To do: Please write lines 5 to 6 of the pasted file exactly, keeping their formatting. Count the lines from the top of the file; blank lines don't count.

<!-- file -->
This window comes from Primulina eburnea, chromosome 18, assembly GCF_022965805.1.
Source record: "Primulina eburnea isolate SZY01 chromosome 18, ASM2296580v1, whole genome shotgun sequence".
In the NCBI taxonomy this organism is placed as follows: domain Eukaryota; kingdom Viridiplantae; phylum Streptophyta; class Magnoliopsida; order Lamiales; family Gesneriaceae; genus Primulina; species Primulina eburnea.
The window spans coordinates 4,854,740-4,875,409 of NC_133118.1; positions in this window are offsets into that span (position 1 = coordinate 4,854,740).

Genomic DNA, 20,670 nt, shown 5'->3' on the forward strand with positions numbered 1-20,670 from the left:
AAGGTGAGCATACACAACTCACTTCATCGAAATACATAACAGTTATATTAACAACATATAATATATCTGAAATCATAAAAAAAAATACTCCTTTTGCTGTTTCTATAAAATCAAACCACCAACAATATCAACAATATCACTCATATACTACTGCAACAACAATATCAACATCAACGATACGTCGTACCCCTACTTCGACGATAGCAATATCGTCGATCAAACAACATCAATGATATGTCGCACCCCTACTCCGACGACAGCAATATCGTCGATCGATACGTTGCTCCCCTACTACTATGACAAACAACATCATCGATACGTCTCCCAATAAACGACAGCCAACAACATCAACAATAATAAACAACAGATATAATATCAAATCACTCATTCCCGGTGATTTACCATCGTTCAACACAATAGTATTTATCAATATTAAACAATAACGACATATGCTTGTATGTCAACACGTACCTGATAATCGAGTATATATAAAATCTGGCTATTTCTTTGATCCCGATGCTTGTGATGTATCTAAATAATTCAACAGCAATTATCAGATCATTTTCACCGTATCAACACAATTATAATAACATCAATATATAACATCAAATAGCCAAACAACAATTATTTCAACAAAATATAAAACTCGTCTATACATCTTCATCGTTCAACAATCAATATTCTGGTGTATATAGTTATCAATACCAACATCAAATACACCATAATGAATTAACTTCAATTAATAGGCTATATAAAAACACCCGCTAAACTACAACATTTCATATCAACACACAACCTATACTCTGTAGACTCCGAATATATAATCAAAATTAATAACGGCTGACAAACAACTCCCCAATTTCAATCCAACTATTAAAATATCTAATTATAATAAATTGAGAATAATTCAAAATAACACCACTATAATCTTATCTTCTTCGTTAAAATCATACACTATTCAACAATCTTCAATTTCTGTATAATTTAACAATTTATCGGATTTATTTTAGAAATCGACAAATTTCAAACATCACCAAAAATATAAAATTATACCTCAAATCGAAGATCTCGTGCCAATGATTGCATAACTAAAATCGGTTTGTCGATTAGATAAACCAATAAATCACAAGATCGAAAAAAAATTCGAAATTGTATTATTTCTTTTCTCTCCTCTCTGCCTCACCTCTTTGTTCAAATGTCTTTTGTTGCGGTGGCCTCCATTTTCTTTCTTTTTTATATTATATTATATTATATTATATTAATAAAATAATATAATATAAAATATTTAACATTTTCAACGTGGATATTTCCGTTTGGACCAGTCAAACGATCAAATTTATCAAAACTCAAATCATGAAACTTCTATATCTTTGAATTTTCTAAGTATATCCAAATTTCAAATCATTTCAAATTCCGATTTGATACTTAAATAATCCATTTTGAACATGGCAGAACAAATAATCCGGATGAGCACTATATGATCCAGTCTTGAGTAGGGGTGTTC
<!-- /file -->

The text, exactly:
Genomic DNA, 20,670 nt, shown 5'->3' on the forward strand with positions numbered 1-20,670 from the left:
AAGGTGAGCATACACAACTCACTTCATCGAAATACATAACAGTTATATTAACAACATATAATATATCTGAAATCATAAAAAAAAATACTCCTTTTGCTGTTTCTATAAAATCAAACCACCAACAATATCAACAATATCACTCATATACTACTGCAACAACAATATCAACATCAACGATACGTCGTACCCCTACTTCGACGATAGCAATATCGTCGATCAAACAACATCAATGATATGTCGCACCCCTACTCCGACGACAGCAATATCGTCGATCGATACGTTGCTCCCCTACTACTATGACAAACAACATCATCGATACGTCTCCCAATAAACGACAGCCAACAACATCAACAATAATAAACAACAGATATAATATCAAATCACTCATTCCCGGTGATTTACCATCGTTCAACACAATAGTATTTATCAATATTAAACAATAACGACATATGCTTGTATGTCAACACGTACCTGATAATCGAGTATATATAAAATCTGGCTATTTCTTTGATCCCGATGCTTGTGATGTATCTAAATAATTCAACAGCAATTATCAGATCATTTTCACCGTATCAACACAATTATAATAACATCAATATATAACATCAAATAGCCAAACAACAATTATTTCAACAAAATATAAAACTCGTCTATACATCTTCATCGTTCAACAATCAATATTCTGGTGTATATAGTTATCAATACCAACATCAAATACACCATAATGAATTAACTTCAATTAATAGGCTATATAAAAACACCCGCTAAACTACAACATTTCATATCAACACACAACCTATACTCTGTAGACTCCGAATATATAATCAAAATTAATAACGGCTGACAAACAACTCCCCAATTTCAATCCAACTATTAAAATATCTAATTATAATAAATTGAGAATAATTCAAAATAACACCACTATAATCTTATCTTCTTCGTTAAAATCATACACTATTCAACAATCTTCAATTTCTGTATAATTTAACAATTTATCGGATTTATTTTAGAAATCGACAAATTTCAAACATCACCAAAAATATAAAATTATACCTCAAATCGAAGATCTCGTGCCAATGATTGCATAACTAAAATCGGTTTGTCGATTAGATAAACCAATAAATCACAAGATCGAAAAAAAATTCGAAATTGTATTATTTCTTTTCTCTCCTCTCTGCCTCACCTCTTTGTTCAAATGTCTTTTGTTGCGGTGGCCTCCATTTTCTTTCTTTTTTATATTATATTATATTATATTATATTAATAAAATAATATAATATAAAATATTTAACATTTTCAACGTGGATATTTCCGTTTGGACCAGTCAAACGATCAAATTTATCAAAACTCAAATCATGAAACTTCTATATCTTTGAATTTTCTAAGTATATCCAAATTTCAAATCATTTCAAATTCCGATTTGATACTTAAATAATCCATTTTGAACATGGCAGAACAAATAATCCGGATGAGCACTATATGATCCAGTCTTGAGTAGGGGTGTTC